@sonsofaureus- the so-called "birthrates" argument is a lie.  Always has been.  Always will be.  Why is it we hear "The world is overpopulated" while simultaneously we hear "the birthrates are too low"?

If the world is over populated then no more immigration.

If the birthrates are "too low" then immigration is genocide.

PoliticallyIncorrect
PoliticallyIncorrect

@DidaNdi - You deny that human beings can BE savage and illiterate as they chop the heads off of children, mutilate genitals, suicide bomb soccer games, restaurants, and public transportation?  So you think with that kind of hatred and contempt for the civilized world you are anything BUT a savage?  No civilized nation needs you and they're all better off without you.  Stay in the 3rd World cesspool of your own making.  Saying you're a "refugee" is a lie.  You're part of the problem, not a "refugee."

DeeDeeDenise
DeeDeeDenise

@sonsofaureus @DeeDeeDenise America is a cesspool! Europe is much older than America and wiser too! Switzerland has more immigrants than any other country in Europe per capita... it's just that the Swiss don't allow anchor babies and immigrants to come into the country to live off of welfare at the expense of "legal" citizens. By the way...I am a dual citizen so I am an American citizen as well. I know all about America and its "love affair" with racism. Stick a fork in this...it's done!

sonsofaureus
sonsofaureus

@DeeDeeDenise @sonsofaureus hahaha take it from a citizen of the country that made racism fashionable, and whose laws and litigious nature requires constant thought of its citizens about racial sensitivity - what is described in the article above is racism.  I wouldn't say America thrives on its institutional racism - it is a tremendous waste of human capital - if we're thriving, it's in spite of our racism not because of.  

I would disagree that Italian America is nothing compared to any other group of people, Italians in Italy included.  I would also insist that your limited contact with Americans who happen to visit your country ill-qualifies you to evaluate our open-mindedness or the maturity of our culture.  You can think America made racism fashionable, but you have to find it suits you to adopt it, like you just did about Italians in America or Americans in general.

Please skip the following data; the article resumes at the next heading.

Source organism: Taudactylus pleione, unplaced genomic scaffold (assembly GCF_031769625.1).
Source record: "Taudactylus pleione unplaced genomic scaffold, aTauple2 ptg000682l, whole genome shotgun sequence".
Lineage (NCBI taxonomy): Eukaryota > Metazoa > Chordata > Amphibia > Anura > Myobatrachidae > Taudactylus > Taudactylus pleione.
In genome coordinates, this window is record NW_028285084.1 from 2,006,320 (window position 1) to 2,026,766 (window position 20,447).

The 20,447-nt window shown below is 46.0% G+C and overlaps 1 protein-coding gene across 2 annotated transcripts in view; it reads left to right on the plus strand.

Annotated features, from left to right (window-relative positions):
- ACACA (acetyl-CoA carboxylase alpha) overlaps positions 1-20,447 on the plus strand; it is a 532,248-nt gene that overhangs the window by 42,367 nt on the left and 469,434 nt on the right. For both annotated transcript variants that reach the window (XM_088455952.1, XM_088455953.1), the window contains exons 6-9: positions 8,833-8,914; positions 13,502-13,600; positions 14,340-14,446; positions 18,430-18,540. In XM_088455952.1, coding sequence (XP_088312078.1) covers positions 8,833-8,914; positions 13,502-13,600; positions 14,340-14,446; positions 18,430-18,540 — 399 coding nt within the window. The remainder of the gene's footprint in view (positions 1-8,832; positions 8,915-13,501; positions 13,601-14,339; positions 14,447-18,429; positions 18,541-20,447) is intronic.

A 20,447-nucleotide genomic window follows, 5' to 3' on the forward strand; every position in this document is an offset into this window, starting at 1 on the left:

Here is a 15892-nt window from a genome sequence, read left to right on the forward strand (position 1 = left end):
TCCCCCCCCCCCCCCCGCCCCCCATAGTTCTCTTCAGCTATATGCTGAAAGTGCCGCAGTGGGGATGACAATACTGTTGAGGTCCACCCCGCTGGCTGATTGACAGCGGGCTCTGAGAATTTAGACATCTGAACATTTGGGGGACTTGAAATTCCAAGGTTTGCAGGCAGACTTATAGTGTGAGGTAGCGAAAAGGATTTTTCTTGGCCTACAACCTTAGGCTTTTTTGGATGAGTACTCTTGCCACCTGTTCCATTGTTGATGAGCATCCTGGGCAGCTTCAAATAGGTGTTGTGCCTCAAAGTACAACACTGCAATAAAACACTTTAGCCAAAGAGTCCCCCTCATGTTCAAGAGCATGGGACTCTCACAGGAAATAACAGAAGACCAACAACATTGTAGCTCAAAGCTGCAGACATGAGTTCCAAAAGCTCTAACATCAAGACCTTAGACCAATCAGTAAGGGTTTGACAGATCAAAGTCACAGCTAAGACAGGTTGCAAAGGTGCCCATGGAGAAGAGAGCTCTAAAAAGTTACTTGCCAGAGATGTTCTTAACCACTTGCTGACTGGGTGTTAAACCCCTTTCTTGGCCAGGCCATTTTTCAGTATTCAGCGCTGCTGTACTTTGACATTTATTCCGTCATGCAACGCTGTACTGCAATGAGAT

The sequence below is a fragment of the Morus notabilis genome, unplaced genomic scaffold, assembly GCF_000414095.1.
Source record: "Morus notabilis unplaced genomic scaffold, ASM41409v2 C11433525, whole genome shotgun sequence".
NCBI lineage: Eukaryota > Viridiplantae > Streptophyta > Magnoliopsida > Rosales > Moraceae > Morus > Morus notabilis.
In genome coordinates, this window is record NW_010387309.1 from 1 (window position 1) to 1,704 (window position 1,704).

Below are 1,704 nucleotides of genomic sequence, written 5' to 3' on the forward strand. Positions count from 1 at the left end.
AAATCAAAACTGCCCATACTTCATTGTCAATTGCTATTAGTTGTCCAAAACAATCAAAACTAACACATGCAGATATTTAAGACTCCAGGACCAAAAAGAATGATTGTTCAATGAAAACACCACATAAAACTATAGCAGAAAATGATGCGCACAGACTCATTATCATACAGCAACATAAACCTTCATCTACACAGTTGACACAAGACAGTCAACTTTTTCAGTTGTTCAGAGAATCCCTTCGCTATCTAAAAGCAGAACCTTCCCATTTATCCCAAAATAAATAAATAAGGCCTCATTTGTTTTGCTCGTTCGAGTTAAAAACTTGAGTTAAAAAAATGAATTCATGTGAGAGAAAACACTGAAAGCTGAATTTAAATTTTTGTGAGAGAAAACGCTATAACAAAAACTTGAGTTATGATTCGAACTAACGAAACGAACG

Race is an issue in our country because our country is multi-racial and multi-cultural in a way no other nation is.  We will see how Swiss "open-mindedness" deals with the changes in the racial make up of your country.  It will be the previously uni-racial nations that have the most trouble, whether it be the Europeans or the Asians, maturity of their cultures notwithstanding.

PoliticallyIncorrect
PoliticallyIncorrect

@SallyLane - When people are ugly, anti-white racists I don't need to see anything else.  In fact, I don't want to be around them at all.  You're an anti-white racist and I don't have to know anything else.  All I have to know is these our white, European countries with a Christian, not Jewish, Muslim or Atheist heritage.  We don't have to ever explain ourselves to you.  If you don't like us we have the right to make you leave under pain of death.  

SallyLane
SallyLane

@DeeDeeDenise @YazminRobles Liar, I read everything and you were hostile from the beginning. And apparently you have problems reading English because you don't understand anything. She never claimed to know everything there is to know about the country, and she explained the issue about the guy with the dental problem, and it doesn't sound like she's lying about anything. You just see what you want to see and since you are an ugly person you only see ugliness even when she was nice and praised the country.

DeeDeeDenise
DeeDeeDenise

@YazminRobles You started the whole milieu by trying to claim that by being a "visitor" to Switzerland you knew everything there is to know about the country. And by mentioning the guy with the "dental problem" you were trying to insinuate that Switzerland does not help the people who live there. "I" as a citizen wanted to "straighten you out" with your misconceptions. Anyways I didn't get to read all of your post it was too long!...LOL Anyways Good Luck with your life!

YazminRobles
YazminRobles